I hadn’t planned this initially, but I’ve just got too many things going on, and blogging has had to take a back seat (where it sits, piled up with everything else awaiting my attention). I haven’t even finished my spring cleaning yet, and it’s already summer.
I have three short stories I’m trying to finish. Yeah, I know, I should finish one before I start another. But I was most of the way through a rather long one, and got stuck on how to wrap it up. Then a news article inspired another one, so I dove into it, while I pondered the first one. But part way through that, while trying to take a nap, one popped into my head virtually complete, demanding to be written immediately. So now I’m planning to work my way back through all three of them, and get them submitted, before I start anything new.
Then there’s all the usual. The family is demanding more of my time, and we have to get out and enjoy the pathetically short Canadian summer while we can. I have volunteer commitments to keep up with. My TBR list continues to grow. And of course there’s the work I have to do to pay the bills.
I may still write a Friday Fiction entry if a picture inspires me, and I’m going to try to write reviews for my favourite books as I finish them. But otherwise, I probably won’t post much, if at all, until at least September, more likely October.
Enjoy your summer.
Going Dark by Ann Christy
My rating: 4 of 5 stars
This is a novella set in the world of Hugh Howey’s Wool stories, the first in a series of four about Silo 49.
Silo 49 is in trouble, with water contamination causing cancers and stillbirths, leading to a steady decline in the population. Silo 1 is ready to terminate them. Graham, the head of IT, recruits his best friend Wallis, the Mayor, and a dying electrician, in a desperate bid to save their silo.
I really enjoyed this book. It didn’t quite grab me the way Howey’s stories did, but I didn’t find anything specifically wrong with it. I guess it’s just the indefinable difference between a good author and a great one.
If you’ve enjoyed the Wool books, I think you’ll enjoy this one too.
View all my reviews
Little Brother by Cory Doctorow
My rating: 6 of 5 stars
This is one of the best techno-thrillers I’ve read in years, and undoubtedly the most important.
It’s already been compared to 1984, and I agree. This is 1984 for the Internet age. But rather than a projection of where Communist Russia/Europe was headed, this is a very real vision of where the United States may be very soon, with the role of Big Brother taken by the DHS. Continue Reading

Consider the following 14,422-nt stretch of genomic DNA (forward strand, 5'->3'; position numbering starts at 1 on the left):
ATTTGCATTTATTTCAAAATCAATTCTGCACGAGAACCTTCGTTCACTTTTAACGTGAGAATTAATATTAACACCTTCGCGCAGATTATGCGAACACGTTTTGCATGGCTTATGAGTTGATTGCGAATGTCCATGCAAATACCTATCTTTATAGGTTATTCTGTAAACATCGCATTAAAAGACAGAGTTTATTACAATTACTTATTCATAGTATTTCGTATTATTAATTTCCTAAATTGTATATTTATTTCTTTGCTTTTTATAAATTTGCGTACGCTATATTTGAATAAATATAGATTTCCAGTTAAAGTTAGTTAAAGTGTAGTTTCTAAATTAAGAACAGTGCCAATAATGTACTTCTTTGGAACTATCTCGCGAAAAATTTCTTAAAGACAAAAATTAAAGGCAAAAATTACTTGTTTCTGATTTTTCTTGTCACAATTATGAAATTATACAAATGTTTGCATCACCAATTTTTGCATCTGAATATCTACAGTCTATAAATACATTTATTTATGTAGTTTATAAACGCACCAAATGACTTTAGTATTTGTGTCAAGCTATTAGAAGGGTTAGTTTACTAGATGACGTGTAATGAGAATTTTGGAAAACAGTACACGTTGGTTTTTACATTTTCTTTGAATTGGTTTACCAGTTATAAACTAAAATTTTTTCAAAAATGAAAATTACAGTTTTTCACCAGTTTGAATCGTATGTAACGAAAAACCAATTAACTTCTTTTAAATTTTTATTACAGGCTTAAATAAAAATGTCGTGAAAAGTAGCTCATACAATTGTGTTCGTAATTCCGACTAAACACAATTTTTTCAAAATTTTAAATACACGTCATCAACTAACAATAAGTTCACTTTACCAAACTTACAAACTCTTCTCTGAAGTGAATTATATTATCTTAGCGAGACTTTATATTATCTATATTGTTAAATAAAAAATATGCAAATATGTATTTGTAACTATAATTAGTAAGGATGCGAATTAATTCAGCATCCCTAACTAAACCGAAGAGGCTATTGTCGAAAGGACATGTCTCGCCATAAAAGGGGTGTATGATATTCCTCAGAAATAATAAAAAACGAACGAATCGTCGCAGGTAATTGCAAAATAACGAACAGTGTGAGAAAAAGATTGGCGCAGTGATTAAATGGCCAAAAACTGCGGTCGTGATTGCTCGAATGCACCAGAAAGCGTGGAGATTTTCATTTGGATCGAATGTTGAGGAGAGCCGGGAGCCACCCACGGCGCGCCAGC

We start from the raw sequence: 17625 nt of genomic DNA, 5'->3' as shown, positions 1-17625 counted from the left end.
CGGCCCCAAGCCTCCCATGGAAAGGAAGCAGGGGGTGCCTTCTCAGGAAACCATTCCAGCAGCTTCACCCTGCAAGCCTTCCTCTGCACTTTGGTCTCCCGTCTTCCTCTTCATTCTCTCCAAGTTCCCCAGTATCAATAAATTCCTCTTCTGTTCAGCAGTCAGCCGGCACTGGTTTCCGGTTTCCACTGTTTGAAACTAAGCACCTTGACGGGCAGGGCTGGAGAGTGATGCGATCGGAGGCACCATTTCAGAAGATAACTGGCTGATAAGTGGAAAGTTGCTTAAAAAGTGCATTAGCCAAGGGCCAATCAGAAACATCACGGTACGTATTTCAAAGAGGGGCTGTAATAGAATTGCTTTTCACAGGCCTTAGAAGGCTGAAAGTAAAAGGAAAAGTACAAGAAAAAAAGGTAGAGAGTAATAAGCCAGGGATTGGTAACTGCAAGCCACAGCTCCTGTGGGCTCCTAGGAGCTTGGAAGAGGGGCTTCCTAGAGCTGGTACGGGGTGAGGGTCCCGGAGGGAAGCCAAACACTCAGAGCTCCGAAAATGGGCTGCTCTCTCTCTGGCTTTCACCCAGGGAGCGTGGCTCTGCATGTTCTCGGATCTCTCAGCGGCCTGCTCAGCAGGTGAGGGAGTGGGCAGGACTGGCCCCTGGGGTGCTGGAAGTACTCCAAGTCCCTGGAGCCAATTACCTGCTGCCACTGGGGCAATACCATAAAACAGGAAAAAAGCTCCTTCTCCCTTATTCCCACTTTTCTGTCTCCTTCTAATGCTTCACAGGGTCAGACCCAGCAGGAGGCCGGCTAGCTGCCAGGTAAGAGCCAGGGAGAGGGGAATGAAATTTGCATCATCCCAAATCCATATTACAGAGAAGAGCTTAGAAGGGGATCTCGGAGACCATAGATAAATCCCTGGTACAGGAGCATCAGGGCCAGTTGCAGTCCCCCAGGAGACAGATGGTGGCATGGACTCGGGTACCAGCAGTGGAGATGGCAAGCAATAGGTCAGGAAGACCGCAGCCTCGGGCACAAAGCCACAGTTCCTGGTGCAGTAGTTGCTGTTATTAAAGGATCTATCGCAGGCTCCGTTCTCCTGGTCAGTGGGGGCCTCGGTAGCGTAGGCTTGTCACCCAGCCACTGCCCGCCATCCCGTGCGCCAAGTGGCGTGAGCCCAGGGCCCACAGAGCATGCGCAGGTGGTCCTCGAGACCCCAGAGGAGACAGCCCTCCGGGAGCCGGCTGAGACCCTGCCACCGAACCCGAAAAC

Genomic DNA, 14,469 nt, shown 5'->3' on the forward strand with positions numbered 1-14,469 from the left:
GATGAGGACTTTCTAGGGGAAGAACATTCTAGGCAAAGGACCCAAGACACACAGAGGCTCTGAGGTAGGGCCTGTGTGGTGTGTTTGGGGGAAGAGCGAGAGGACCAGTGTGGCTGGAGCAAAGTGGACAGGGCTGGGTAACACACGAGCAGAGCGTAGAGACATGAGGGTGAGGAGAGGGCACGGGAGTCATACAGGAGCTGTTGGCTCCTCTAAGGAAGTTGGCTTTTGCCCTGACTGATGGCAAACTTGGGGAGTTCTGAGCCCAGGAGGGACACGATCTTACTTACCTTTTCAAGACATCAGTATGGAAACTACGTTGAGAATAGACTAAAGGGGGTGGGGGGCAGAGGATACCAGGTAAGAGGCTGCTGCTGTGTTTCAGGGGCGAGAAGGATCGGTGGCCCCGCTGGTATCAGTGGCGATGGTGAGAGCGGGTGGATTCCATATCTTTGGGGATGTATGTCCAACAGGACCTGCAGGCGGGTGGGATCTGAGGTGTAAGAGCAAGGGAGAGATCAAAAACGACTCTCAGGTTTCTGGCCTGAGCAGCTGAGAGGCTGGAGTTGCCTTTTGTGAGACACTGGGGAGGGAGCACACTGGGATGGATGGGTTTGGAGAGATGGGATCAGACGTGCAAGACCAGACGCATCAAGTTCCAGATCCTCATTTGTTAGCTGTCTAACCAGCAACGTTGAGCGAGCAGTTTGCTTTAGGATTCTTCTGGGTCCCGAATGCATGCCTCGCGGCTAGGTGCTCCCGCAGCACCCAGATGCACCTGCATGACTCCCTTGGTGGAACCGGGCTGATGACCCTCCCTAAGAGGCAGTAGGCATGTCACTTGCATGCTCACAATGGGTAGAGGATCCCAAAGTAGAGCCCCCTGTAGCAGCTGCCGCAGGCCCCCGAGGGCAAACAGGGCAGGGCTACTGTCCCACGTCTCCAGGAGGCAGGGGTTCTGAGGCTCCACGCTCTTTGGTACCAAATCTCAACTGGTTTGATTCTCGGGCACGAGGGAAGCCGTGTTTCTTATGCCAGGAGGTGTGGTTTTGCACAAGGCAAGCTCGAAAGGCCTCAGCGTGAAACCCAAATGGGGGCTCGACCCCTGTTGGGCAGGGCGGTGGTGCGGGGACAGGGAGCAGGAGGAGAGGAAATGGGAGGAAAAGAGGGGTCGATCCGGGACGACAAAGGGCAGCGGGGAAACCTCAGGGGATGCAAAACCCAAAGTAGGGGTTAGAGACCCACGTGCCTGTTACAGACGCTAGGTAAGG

The Old Man and the Sea by Ernest Hemingway
My rating: 5 of 5 stars
I’m gradually updating my impoverished education on the classics, and saw this book listed as one of Hemingway’s best works, and a good example of Man-versus-Nature conflict, so I grabbed a copy and dove in.
It’s a simple story of an old Cuban fisherman, working by himself and desperate for a catch after 84 days with none. He goes out much further to sea than usual, hooks a marlin bigger than his boat, and battles it for three days before finally subduing it and lashing it to the side of his boat. His triumph then turns to tragedy as sharks gradually devour it as he sails home. He tries to fight them off, but they keep coming. He arrives thoroughly exhausted and defeated, with nothing left but the skeleton. But everyone is impressed when they see the size of it.
This was a quick read, and enjoyable. The character of the fisherman comes across as authentic, and the whole story feels plausible.
View all my reviews
My Friday Fictioneers entry for this week. Something a little different this time…
Joe loved foggy mornings. The mist chilled his skin, dampened his clothes, soaked his shoes. But it kept everyone else inside, muffled distant sounds. So peaceful.
If only his life could be. Continue Reading
My Friday Fictioneers entry for this week. As requested, a continuation of Aldon’s story from two weeks ago:
A limo pulled up. The rear door opened. “Get in!” said his captor.
Aldon slid onto the seat. His captor followed. They drove toward the water.
“Where are we going?” Continue Reading